N.K. Jemisin's middle book in The Broken Earth Trilogy continues to build a world that may be second to none in what I think of as science-based fantasy. I thoroughly enjoyed its fast pace, vivid characters, and surprising moments. I also found it to have a more accessible overall structure with two mostly parallel stories rather than the three mostly disparate stories in the first novel. As for the surprises, I didn't expect to have a whole new "power system" introduced in this one, and I would have preferred to know more about the first "power system" rather than to have a mysterious new one revealed step by step. The first system (orogeny) was especially resonant, because it appeared to obey the Laws of Thermodynamics and felt like a solid science. But the second system (literally called "magic"!) feels as false to me as the first system feels true. It's vitalism and dualism and undercuts the realism of the narrative. For all that, it means that the introduced elements feel like things I've seen before, where the first book felt empirically solid and new. I'd be curious to know if there's others from other walks of life who felt the opposite, because I think this is colored by my scientific profession through and through. Also, the third book may reveal scientific elements to the "magic" that would make me change my mind. I'm eager to finish this off, nonetheless. The fact is that expectations have been lowered a bit, but they're still very high.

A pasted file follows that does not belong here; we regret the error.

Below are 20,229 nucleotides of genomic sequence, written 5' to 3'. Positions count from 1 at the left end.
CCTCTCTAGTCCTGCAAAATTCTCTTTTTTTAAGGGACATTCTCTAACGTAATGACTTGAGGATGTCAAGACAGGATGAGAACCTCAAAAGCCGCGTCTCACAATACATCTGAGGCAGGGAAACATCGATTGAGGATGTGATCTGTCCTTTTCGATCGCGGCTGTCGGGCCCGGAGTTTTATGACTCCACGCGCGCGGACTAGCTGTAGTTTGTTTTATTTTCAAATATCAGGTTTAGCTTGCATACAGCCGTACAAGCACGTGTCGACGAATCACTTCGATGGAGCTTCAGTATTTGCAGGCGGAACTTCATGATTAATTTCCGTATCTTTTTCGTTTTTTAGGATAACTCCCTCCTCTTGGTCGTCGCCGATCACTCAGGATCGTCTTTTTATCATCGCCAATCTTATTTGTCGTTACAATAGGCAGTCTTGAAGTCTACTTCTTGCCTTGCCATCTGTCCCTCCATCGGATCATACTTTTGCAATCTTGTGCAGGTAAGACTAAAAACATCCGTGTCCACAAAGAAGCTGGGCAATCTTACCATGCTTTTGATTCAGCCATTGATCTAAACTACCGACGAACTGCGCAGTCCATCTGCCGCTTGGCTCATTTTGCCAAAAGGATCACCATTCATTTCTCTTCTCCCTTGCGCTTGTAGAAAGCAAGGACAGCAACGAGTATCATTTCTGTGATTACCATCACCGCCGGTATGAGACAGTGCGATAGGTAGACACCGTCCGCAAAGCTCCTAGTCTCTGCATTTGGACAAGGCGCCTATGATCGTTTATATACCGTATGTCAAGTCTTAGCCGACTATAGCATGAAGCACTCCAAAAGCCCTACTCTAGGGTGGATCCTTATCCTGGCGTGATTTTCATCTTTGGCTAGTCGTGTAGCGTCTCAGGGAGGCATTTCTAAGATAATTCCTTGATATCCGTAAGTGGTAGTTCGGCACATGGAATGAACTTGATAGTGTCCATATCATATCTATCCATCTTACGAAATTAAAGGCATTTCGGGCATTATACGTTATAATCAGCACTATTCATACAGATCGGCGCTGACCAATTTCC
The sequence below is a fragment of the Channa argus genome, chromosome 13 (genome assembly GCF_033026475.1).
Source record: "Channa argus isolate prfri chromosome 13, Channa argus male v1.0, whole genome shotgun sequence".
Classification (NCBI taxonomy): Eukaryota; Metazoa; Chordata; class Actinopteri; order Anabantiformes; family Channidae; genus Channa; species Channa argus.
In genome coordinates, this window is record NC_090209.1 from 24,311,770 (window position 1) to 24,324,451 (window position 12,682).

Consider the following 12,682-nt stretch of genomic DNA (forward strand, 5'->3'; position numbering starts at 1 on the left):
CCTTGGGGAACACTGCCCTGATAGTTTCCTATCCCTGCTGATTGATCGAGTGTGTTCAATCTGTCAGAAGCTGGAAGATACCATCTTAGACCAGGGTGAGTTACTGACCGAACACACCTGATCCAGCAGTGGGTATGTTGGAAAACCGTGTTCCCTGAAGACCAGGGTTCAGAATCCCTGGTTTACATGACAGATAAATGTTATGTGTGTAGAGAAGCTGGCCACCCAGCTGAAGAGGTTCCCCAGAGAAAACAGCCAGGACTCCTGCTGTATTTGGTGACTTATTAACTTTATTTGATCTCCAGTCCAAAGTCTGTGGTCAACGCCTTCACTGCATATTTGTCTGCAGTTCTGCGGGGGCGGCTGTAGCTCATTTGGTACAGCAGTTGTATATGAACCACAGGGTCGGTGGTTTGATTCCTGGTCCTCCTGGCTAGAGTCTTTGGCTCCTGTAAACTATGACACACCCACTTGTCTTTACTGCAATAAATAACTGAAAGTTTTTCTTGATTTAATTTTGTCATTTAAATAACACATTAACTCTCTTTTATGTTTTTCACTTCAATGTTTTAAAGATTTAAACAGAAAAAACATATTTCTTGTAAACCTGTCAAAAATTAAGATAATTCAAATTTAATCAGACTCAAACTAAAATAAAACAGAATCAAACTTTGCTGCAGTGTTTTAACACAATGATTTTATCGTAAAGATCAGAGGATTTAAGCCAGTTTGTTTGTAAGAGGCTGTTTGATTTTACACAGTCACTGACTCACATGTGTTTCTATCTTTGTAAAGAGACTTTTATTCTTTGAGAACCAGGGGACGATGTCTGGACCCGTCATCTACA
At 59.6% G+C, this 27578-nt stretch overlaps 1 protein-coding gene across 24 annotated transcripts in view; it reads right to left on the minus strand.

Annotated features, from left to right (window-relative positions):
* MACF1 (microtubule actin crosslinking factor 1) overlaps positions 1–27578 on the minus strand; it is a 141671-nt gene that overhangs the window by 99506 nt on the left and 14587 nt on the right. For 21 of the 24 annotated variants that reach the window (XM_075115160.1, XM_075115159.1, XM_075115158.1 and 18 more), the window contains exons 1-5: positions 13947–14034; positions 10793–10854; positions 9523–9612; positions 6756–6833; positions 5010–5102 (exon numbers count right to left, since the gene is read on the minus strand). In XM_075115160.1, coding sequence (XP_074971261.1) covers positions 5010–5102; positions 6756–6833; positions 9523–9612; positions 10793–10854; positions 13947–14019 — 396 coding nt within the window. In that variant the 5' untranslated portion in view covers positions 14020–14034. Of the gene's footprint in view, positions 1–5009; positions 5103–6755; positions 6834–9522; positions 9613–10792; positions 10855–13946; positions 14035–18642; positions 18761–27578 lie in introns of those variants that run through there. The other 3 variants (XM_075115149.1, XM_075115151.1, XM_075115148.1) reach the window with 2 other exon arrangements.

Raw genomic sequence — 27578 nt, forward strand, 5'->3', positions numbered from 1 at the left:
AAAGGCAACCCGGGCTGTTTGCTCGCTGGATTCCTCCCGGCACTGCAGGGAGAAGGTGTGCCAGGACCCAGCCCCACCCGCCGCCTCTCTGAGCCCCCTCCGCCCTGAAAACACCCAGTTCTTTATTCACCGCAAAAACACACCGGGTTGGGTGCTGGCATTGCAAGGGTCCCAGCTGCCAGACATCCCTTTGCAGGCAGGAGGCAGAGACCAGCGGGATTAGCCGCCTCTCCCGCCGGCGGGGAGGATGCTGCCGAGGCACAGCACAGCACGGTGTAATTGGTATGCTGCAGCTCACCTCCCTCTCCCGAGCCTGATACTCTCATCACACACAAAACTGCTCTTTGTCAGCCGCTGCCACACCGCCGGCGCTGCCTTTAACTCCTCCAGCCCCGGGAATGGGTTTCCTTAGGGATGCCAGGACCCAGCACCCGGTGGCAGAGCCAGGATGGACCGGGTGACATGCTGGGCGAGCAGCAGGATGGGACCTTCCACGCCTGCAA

Friday, December 21, 2018

Book Review: The History Manifesto by David Armitage and Jo Guldi

A lot more academics call for better public engagement and more creative academic thinking than actually do better public engagement and more creative academic thinking. The History Manifesto practices what it preaches. As an academic (far) outside the field of history, I was able to digest this short book easily and to grasp the authors' description of the movements of thought in the field -- the history of history.